NAHB Remodeler of the Month

Randy Friga

Friga Construction, Springfield, MO

Frigainc.com

Title: President and General Manager

Year Founded: 1974

Number of Employees: 10

 

Who started your company? My father, Ralph, started the company in 1974. I became a Springfield policeman, what my college degree is for, but I told my dad if he moved to Springfield I would leave the police department. So in 1985, he moved out here and we started Friga Inc. I took over in January of 1985.

 

How has the remodeling profession changed since you’ve been involved? I think the biggest thing is the variety of equipment that improves the quality of the projects. We’ve become very reliant on equipment and materials to do projects. The biggest thing about that is you’re able to offer the clients more diversity than we ever had whenever I was growing up.

 

What is the best advice you’ve received in your career? Be yourself and always tell the truth so you never have to remember what you said.

 

What have you done to grow your business during the current economy? Our focus has been stronger in the residential market because there were so few contractors left at the end of the recession. There was an opening for a quality contractor who had equipment, manpower, all the insurance and everything already in place. I had been through other big dips, and I always saw after the big drops anybody who was still standing would be at the forefront whenever it started back up. So we positioned ourselves to be at that place whenever the recession started the upturn.

 

What does being part of NAHB mean to you? Being part of NAHB has given me more of the standard and the clients’ respect; people that belong to organizations have a recognition. It has probably closed several projects just because of my affiliation.

 

What motivates you every day? I like challenge, and I like working with my family. Both my sons and daughter work for me and of course I took over from my father, so I like working with my family. I also like the challenge of meeting clients, meeting their needs and making suggestions that either save them money or get their projects done in a way that they, frequently, don’t even realize was possible.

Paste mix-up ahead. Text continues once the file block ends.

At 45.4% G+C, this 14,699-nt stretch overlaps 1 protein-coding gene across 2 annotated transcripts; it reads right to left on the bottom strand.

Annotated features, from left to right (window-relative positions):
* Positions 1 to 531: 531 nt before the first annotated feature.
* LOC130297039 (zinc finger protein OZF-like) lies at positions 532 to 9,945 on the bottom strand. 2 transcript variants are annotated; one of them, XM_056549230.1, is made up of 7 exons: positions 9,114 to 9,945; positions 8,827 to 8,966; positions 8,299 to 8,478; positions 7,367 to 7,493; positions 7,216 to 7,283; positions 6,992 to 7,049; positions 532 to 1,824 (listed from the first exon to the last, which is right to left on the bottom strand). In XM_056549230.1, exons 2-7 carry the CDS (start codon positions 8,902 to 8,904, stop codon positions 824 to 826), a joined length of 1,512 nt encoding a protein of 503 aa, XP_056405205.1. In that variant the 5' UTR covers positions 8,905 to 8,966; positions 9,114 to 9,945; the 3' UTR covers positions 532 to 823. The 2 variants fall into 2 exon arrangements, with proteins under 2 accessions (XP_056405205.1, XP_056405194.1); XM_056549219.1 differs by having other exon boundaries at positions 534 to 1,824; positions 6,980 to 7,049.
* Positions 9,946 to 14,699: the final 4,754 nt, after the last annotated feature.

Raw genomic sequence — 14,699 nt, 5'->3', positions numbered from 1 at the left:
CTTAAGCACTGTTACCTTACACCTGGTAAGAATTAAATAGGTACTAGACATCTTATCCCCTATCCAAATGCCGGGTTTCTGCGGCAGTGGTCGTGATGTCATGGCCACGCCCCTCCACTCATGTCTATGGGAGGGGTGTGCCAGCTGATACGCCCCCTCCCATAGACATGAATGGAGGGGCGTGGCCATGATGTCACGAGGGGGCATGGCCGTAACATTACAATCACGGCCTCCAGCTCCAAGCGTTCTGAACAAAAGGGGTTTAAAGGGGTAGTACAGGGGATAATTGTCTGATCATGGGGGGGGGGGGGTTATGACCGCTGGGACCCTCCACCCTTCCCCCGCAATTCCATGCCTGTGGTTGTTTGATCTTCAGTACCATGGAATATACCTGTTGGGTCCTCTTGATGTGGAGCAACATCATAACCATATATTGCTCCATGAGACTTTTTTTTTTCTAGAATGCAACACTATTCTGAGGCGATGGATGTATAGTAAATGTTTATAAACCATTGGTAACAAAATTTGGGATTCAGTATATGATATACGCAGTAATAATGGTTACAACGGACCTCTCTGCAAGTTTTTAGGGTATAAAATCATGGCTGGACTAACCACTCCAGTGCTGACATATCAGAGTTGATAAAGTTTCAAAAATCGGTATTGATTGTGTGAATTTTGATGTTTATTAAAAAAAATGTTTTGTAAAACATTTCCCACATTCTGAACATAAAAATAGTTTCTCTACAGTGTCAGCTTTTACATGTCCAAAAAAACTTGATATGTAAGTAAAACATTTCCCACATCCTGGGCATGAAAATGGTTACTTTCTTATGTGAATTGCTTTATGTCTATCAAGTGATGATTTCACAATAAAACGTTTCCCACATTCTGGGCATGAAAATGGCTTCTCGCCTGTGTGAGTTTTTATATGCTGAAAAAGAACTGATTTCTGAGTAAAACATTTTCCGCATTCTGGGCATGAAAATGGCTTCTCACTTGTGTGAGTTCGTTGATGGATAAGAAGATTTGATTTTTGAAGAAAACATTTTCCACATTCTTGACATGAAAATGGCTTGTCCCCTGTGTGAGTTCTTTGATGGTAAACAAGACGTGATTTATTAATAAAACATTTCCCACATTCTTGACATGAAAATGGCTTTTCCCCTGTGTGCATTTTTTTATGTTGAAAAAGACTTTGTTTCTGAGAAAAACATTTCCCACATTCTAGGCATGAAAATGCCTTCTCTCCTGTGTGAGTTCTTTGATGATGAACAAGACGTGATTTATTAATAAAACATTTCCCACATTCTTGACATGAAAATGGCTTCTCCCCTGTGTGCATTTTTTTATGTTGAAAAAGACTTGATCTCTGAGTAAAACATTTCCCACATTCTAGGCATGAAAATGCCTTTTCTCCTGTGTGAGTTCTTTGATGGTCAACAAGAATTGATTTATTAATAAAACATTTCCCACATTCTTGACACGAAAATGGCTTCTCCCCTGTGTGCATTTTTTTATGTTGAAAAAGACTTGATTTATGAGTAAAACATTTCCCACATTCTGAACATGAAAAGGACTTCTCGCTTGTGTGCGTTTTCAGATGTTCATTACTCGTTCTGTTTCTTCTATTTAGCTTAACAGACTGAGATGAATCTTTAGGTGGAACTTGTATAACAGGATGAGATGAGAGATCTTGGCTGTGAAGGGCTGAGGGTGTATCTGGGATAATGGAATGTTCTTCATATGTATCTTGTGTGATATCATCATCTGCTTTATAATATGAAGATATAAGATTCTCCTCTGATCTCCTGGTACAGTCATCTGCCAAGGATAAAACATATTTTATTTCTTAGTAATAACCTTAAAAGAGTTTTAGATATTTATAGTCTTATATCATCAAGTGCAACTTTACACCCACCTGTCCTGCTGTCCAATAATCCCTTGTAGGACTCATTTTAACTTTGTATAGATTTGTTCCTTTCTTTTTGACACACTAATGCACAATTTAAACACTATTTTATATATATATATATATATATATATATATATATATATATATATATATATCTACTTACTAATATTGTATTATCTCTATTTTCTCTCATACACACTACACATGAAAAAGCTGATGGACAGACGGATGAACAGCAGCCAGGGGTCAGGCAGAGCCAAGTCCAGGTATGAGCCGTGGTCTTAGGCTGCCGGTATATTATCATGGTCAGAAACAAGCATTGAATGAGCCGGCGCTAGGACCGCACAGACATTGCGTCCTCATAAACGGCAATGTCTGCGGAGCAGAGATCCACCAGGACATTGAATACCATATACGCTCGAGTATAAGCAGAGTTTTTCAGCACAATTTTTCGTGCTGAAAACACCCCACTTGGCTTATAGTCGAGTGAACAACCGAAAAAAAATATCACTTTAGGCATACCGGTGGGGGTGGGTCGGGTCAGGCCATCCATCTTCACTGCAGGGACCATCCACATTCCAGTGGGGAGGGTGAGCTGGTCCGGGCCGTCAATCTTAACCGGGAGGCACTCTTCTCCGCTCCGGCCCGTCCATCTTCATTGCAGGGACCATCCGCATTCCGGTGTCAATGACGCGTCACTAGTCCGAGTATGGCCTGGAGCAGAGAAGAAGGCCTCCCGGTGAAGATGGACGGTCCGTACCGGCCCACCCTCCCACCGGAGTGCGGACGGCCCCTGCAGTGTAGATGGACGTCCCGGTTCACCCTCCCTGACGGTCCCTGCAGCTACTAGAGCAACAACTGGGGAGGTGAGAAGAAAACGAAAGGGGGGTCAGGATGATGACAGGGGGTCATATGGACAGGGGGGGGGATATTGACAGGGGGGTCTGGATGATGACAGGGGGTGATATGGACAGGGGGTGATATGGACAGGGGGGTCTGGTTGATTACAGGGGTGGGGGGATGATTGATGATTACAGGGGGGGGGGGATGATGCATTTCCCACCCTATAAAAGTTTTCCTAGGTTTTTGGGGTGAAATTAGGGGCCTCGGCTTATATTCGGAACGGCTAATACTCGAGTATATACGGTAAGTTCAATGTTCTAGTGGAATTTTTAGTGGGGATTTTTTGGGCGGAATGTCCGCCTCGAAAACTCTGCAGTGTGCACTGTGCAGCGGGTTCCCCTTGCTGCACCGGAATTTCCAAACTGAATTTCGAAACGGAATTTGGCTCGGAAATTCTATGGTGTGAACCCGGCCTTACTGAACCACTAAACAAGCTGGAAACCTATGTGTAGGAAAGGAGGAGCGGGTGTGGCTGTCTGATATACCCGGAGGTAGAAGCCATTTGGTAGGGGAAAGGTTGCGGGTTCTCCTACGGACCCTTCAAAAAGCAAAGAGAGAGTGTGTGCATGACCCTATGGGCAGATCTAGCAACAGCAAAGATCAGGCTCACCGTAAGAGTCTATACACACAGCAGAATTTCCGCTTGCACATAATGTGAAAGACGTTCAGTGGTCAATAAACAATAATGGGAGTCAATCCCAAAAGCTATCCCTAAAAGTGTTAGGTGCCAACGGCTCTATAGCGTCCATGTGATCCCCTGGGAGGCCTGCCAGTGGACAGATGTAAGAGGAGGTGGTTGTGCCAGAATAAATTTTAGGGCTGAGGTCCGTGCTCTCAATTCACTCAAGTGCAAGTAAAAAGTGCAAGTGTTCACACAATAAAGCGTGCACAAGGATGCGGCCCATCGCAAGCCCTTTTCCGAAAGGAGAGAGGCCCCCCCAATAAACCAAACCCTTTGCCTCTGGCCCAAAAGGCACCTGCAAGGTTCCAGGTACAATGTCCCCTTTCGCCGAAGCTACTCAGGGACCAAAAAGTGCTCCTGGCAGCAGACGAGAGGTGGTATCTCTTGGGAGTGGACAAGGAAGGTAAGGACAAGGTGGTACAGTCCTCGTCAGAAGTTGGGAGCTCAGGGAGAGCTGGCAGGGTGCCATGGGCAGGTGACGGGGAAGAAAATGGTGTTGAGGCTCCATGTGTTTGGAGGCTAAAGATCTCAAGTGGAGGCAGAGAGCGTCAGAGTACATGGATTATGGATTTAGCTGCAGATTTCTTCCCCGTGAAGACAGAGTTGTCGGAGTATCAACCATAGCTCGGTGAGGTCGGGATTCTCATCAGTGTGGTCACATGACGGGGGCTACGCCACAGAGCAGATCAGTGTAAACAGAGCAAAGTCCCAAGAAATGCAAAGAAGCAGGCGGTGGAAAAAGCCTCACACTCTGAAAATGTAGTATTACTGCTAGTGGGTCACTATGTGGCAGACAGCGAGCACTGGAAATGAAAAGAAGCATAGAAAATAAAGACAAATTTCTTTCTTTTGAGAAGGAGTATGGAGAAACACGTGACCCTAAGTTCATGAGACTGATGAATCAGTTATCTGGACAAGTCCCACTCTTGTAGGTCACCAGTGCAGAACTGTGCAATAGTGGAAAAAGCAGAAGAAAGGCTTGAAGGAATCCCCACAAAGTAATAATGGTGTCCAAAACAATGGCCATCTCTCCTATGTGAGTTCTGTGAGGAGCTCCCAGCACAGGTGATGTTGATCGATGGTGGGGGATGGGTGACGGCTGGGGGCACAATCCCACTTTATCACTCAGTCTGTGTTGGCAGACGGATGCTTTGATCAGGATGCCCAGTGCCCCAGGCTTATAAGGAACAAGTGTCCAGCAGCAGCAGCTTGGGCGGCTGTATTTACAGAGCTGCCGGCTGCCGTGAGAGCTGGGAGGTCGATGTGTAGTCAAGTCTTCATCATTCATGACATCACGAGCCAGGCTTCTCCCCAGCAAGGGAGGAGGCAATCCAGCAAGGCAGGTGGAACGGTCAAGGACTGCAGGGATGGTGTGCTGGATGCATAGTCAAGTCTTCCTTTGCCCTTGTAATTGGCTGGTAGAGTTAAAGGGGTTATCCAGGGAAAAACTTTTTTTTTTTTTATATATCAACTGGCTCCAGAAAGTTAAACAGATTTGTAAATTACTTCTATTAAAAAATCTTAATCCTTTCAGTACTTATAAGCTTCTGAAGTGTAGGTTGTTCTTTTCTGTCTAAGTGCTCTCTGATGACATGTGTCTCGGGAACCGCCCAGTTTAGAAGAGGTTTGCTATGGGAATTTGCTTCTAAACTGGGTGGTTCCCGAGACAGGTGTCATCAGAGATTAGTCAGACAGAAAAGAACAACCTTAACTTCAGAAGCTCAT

What is the most unusual project your company has completed? We’ve done several historical renovations, like the Nathan Boone Homestead State Historic Site (the son of Daniel Boone) in Ash Grove. We did the guard tower at the center of a level five prison with inmates. We bid it to the state of Missouri, and I had very little competition as nobody really wanted to work there. We also built the only triangle shaped building in Springfield. That was probably the most complex job we’ve ever done. It was an architect’s design and a new building from the ground up.

 

What is your favorite item in your office? My Confederate Civil War newspaper. It has runaway slave ads, talks about the battles that are going on that day and it’s from Richmond, Va. I’m a Civil War nut, so I’ve got Civil War all the way around my office.

 

Anything else you’d like to mention about career accomplishments? I started volunteering and working with a group in Haiti in 2006. I built three schools, two clinics, two houses, did water well repair, installed inverter systems and a wind-powered generator, and other miscellaneous stuff. I was there four days after the earthquake in 2010. I’d have to look at my passport and count how many times I’ve been to Haiti; it’s probably at least 60 trips. Now, I’m doing things on my own; my goal is to develop it into working with non-governmental organizations that are looking for a contractor. I have my own tools there, I shipped my own truck there, and I have a house that I rent that serves as my base of operation.

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